The state of Maryland will hold a primary election June 2. The election, which was postponed due to the outbreak of the coronavirus pandemic, will primarily be done through mail-in ballots, according to the state board of elections website.
Positions up for election on the ballot will include that of president of the U.S., congressional representatives, and judgeships on the Baltimore County Circuit Court. The positions of mayor, city council, and council president will also be on the ballot, according to Howard Libit, executive director of the Baltimore Jewish Council.
Libit praised Gov. Larry Hogan for the decision to switch to a vote-by-mail election, saying that the ability to vote is “an important right, and I certainly wouldn’t want anyone, but particularly medically vulnerable adults, to feel like they had to make a choice between their health or between casting their ballot. Mailing ballots out to everybody in this particular time frame is absolutely the right decision and will hopefully ensure that everyone feels like they have a chance to safely cast their ballot.”
Libit said he has heard of delays regarding voters in Baltimore City receiving their mail-in ballots, though he expressed confidence that voters would receive their ballots in time.
Among the candidates are two incumbent Jewish members of
the Baltimore City Council: Zeke Cohen of District 1 and Isaac “Yitzy” Schleifer of District 5.
“I am a public servant and a girl dad,” Cohen said. “I have a wife who is a psychiatrist, and a beautiful, wonderful, brilliant daughter, who’s two, who loves Elmo. And my focus is supporting young people.”
Cohen cited the Elijah Cummings Healing City Act as the piece of legislation he was most proud to have worked on. Should he win reelection, Cohen pledged to fight for those in Baltimore who have been disinvested and to implement the Elijah Cummings Healing City Act in a way that has a “transformational impact on people’s lives.”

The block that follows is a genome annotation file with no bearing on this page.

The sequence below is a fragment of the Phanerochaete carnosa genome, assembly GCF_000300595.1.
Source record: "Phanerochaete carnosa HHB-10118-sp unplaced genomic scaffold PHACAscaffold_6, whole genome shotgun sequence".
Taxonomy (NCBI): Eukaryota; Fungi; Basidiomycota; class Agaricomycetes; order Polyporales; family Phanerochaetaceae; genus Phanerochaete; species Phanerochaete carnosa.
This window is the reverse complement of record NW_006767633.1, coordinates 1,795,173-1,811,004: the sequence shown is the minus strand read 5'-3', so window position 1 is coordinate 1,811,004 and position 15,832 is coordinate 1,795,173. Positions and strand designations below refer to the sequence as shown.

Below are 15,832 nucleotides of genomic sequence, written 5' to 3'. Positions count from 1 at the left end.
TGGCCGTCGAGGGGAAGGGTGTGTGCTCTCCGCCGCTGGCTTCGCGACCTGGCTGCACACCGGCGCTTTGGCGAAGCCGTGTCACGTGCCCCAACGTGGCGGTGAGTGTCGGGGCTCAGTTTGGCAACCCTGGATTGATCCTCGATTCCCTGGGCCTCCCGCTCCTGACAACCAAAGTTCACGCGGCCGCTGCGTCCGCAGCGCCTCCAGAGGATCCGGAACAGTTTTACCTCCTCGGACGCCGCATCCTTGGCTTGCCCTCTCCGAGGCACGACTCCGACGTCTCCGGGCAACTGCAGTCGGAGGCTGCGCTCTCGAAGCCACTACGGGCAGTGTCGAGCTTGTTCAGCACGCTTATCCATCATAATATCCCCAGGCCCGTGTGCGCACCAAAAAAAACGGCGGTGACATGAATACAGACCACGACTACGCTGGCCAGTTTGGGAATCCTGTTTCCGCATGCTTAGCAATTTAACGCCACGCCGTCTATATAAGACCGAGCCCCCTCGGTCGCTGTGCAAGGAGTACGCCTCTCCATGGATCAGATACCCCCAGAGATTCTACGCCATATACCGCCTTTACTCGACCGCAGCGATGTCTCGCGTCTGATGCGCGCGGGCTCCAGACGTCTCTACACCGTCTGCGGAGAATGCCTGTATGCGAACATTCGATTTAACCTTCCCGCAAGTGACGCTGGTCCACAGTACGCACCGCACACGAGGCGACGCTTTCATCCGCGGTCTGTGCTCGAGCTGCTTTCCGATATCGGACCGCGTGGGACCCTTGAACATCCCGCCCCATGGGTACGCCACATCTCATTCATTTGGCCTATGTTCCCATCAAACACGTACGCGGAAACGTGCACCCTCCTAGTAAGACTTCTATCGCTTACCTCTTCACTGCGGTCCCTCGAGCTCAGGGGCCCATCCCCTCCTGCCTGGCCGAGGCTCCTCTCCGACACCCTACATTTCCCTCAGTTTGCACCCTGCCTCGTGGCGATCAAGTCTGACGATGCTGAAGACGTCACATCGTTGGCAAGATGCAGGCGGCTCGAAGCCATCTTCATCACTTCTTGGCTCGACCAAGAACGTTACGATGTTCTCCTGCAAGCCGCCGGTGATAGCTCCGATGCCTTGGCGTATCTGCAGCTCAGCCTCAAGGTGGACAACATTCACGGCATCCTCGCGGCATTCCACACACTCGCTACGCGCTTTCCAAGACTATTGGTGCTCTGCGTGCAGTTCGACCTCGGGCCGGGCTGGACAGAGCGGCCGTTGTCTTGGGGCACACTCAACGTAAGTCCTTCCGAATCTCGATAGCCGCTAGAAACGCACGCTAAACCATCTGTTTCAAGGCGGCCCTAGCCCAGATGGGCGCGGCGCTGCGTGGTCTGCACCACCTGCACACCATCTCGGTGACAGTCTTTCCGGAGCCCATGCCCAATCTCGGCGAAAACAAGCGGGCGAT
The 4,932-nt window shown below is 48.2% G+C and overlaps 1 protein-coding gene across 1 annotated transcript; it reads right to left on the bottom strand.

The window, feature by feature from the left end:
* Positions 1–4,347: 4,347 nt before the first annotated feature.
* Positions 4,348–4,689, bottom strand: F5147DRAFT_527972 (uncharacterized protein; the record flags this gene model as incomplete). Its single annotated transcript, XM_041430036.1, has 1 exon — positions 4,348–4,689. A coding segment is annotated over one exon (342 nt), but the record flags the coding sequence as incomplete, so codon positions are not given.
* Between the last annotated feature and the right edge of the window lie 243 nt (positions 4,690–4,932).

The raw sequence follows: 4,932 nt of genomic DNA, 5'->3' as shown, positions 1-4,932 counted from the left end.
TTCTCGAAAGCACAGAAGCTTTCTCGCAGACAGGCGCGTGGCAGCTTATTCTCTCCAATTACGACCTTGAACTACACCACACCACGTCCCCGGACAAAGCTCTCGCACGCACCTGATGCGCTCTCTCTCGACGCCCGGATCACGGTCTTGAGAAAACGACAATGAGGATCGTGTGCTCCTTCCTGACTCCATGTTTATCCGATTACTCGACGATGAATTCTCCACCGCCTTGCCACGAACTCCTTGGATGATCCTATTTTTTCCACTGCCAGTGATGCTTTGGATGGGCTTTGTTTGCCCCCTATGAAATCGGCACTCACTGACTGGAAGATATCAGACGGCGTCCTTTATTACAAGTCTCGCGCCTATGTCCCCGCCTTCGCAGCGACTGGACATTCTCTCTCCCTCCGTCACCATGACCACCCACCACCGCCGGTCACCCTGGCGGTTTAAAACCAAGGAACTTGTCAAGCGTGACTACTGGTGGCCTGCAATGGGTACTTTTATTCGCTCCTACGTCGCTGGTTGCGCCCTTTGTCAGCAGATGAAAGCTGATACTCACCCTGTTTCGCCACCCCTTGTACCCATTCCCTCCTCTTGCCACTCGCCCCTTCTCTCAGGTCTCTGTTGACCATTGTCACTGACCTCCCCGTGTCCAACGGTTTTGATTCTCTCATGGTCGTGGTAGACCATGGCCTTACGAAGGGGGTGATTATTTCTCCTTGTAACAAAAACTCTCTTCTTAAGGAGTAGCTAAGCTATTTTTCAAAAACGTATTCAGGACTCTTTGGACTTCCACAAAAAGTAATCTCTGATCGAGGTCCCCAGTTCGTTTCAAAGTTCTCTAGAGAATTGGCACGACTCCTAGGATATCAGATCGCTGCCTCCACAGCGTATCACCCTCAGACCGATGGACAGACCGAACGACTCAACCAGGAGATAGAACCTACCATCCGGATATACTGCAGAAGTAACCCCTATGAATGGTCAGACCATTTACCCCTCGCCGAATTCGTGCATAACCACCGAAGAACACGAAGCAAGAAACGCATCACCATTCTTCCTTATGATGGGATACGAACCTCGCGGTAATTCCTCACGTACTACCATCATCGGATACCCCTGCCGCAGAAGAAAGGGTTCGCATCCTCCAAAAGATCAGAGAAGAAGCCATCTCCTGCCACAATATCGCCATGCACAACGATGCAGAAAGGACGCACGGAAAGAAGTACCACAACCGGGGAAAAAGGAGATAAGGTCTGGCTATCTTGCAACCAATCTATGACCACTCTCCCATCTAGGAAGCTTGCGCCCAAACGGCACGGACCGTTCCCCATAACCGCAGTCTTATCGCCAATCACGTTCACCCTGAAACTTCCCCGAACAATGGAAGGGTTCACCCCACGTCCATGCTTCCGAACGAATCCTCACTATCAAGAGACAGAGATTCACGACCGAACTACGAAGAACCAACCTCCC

With a campaign slogan of “back to basics,” Schleifer emphasized the importance of local government addressing the smaller concerns that can get overlooked in politics. “The role of local government, like the City Council, is to make sure that people’s city services and basic needs are being met,” Schleifer said. “That’s everything from trash collection, to streets, to crime, to making sure they’re getting just responses on anything that involves city services. And so that has been our big focus over the past four years.” If reelected, Schleifer hoped to focus on continuing his work on empowering community organizations and
associations “to get things done.”
When asked what were the most pressing political issues currently concerning Baltimore’s Jewish community, Libit cited the ongoing COVID-19 pandemic, and the state it has left the economy in.
“Right now, clearly, the pandemic and the economy is a huge pressing issue in our community,” he said.
Libit also noted public safety, economic development, and education as other issues of great concern to the local Jewish community, and that they are shared by the local electorate at large.
Libit cited the approval of the Pimlico redevelopment plan as a positive step forward for the local Jewish community, and he looked forward to seeing how elected officials move forward with it. The plan’s aim, according to Libit, is to keep the Preakness Stakes horse race in Baltimore while redeveloping the area into a multi-use site with retail and potential housing, transforming the site into “a dynamic economic engine that builds off of Sinai Hospital and builds off the community.”
“We have a particular interest in economic development in northwest Baltimore County, because that’s where a lot of the population lives,” Libit said. “I know the community was really happy that Gov. Hogan allowed the Pimlico redevelopment plan to move forward. That’s … a really important economic development tool for the community’s future. In terms of the local races, whoever is elected mayor, and to the other leadership positions, we’re going to be very interested to see how they work with the state to move that process forward.”